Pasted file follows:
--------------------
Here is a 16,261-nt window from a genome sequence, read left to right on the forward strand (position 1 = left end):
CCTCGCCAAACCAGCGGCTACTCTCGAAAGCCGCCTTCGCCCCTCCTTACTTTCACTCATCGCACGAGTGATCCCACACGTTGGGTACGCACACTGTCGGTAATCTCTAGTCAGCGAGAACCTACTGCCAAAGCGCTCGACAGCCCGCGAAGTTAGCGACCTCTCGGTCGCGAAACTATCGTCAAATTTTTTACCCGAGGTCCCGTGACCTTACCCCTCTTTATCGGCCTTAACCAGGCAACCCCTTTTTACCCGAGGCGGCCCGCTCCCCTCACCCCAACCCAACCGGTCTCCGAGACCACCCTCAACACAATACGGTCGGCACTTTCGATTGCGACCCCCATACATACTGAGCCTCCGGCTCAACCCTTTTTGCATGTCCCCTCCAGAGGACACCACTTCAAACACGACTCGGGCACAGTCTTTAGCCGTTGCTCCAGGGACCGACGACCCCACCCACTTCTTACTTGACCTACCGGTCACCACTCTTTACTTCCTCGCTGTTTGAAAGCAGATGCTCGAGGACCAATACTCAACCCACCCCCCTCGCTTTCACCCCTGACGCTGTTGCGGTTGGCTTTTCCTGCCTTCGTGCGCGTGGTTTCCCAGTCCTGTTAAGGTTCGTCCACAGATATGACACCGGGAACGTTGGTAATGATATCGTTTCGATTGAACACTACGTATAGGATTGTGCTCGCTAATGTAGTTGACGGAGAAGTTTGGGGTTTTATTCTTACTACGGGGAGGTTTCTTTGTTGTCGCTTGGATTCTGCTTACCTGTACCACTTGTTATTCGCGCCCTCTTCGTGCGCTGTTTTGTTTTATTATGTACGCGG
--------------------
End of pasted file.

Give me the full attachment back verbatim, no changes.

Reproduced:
Here is a 16,261-nt window from a genome sequence, read left to right on the forward strand (position 1 = left end):
CCTCGCCAAACCAGCGGCTACTCTCGAAAGCCGCCTTCGCCCCTCCTTACTTTCACTCATCGCACGAGTGATCCCACACGTTGGGTACGCACACTGTCGGTAATCTCTAGTCAGCGAGAACCTACTGCCAAAGCGCTCGACAGCCCGCGAAGTTAGCGACCTCTCGGTCGCGAAACTATCGTCAAATTTTTTACCCGAGGTCCCGTGACCTTACCCCTCTTTATCGGCCTTAACCAGGCAACCCCTTTTTACCCGAGGCGGCCCGCTCCCCTCACCCCAACCCAACCGGTCTCCGAGACCACCCTCAACACAATACGGTCGGCACTTTCGATTGCGACCCCCATACATACTGAGCCTCCGGCTCAACCCTTTTTGCATGTCCCCTCCAGAGGACACCACTTCAAACACGACTCGGGCACAGTCTTTAGCCGTTGCTCCAGGGACCGACGACCCCACCCACTTCTTACTTGACCTACCGGTCACCACTCTTTACTTCCTCGCTGTTTGAAAGCAGATGCTCGAGGACCAATACTCAACCCACCCCCCTCGCTTTCACCCCTGACGCTGTTGCGGTTGGCTTTTCCTGCCTTCGTGCGCGTGGTTTCCCAGTCCTGTTAAGGTTCGTCCACAGATATGACACCGGGAACGTTGGTAATGATATCGTTTCGATTGAACACTACGTATAGGATTGTGCTCGCTAATGTAGTTGACGGAGAAGTTTGGGGTTTTATTCTTACTACGGGGAGGTTTCTTTGTTGTCGCTTGGATTCTGCTTACCTGTACCACTTGTTATTCGCGCCCTCTTCGTGCGCTGTTTTGTTTTATTATGTACGCGG